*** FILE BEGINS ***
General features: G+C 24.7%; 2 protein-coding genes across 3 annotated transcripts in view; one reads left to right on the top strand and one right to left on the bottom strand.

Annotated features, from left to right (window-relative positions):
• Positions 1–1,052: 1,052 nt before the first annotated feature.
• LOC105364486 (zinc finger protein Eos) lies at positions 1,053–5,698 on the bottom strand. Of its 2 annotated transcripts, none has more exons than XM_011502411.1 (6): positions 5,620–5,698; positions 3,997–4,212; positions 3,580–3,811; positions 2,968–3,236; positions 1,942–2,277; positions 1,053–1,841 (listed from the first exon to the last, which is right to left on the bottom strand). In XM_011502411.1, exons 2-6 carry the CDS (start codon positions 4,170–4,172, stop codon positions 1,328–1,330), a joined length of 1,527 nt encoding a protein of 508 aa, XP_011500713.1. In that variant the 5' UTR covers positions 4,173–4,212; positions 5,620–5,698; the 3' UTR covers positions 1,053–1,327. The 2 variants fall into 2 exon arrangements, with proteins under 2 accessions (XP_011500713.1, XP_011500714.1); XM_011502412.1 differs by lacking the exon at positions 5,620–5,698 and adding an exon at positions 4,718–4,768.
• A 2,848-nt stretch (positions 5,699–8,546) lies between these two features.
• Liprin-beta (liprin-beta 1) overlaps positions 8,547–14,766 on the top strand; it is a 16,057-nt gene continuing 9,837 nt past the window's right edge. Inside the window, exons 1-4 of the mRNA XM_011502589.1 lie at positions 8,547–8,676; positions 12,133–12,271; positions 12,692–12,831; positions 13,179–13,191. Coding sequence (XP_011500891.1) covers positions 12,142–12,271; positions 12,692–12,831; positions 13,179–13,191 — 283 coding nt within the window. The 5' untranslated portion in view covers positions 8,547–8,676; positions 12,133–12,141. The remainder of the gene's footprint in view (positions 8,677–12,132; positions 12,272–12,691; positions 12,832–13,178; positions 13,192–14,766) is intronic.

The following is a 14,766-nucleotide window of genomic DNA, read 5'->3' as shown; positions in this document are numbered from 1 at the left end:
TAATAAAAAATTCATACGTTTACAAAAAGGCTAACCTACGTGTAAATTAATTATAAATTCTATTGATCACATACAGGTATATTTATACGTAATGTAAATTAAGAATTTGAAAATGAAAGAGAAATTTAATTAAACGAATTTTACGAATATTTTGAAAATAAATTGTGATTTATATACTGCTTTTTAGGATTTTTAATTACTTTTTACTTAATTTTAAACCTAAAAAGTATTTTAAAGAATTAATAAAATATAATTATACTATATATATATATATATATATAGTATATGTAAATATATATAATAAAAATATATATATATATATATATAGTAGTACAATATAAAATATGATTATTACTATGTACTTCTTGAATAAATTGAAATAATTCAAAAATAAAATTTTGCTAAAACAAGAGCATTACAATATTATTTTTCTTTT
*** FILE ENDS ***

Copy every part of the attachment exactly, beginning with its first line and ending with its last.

General features: G+C 24.7%; 2 protein-coding genes across 3 annotated transcripts in view; one reads left to right on the top strand and one right to left on the bottom strand.

Annotated features, from left to right (window-relative positions):
• Positions 1–1,052: 1,052 nt before the first annotated feature.
• LOC105364486 (zinc finger protein Eos) lies at positions 1,053–5,698 on the bottom strand. Of its 2 annotated transcripts, none has more exons than XM_011502411.1 (6): positions 5,620–5,698; positions 3,997–4,212; positions 3,580–3,811; positions 2,968–3,236; positions 1,942–2,277; positions 1,053–1,841 (listed from the first exon to the last, which is right to left on the bottom strand). In XM_011502411.1, exons 2-6 carry the CDS (start codon positions 4,170–4,172, stop codon positions 1,328–1,330), a joined length of 1,527 nt encoding a protein of 508 aa, XP_011500713.1. In that variant the 5' UTR covers positions 4,173–4,212; positions 5,620–5,698; the 3' UTR covers positions 1,053–1,327. The 2 variants fall into 2 exon arrangements, with proteins under 2 accessions (XP_011500713.1, XP_011500714.1); XM_011502412.1 differs by lacking the exon at positions 5,620–5,698 and adding an exon at positions 4,718–4,768.
• A 2,848-nt stretch (positions 5,699–8,546) lies between these two features.
• Liprin-beta (liprin-beta 1) overlaps positions 8,547–14,766 on the top strand; it is a 16,057-nt gene continuing 9,837 nt past the window's right edge. Inside the window, exons 1-4 of the mRNA XM_011502589.1 lie at positions 8,547–8,676; positions 12,133–12,271; positions 12,692–12,831; positions 13,179–13,191. Coding sequence (XP_011500891.1) covers positions 12,142–12,271; positions 12,692–12,831; positions 13,179–13,191 — 283 coding nt within the window. The 5' untranslated portion in view covers positions 8,547–8,676; positions 12,133–12,141. The remainder of the gene's footprint in view (positions 8,677–12,132; positions 12,272–12,691; positions 12,832–13,178; positions 13,192–14,766) is intronic.

The following is a 14,766-nucleotide window of genomic DNA, read 5'->3' as shown; positions in this document are numbered from 1 at the left end:
TAATAAAAAATTCATACGTTTACAAAAAGGCTAACCTACGTGTAAATTAATTATAAATTCTATTGATCACATACAGGTATATTTATACGTAATGTAAATTAAGAATTTGAAAATGAAAGAGAAATTTAATTAAACGAATTTTACGAATATTTTGAAAATAAATTGTGATTTATATACTGCTTTTTAGGATTTTTAATTACTTTTTACTTAATTTTAAACCTAAAAAGTATTTTAAAGAATTAATAAAATATAATTATACTATATATATATATATATATATAGTATATGTAAATATATATAATAAAAATATATATATATATATATATAGTAGTACAATATAAAATATGATTATTACTATGTACTTCTTGAATAAATTGAAATAATTCAAAAATAAAATTTTGCTAAAACAAGAGCATTACAATATTATTTTTCTTTT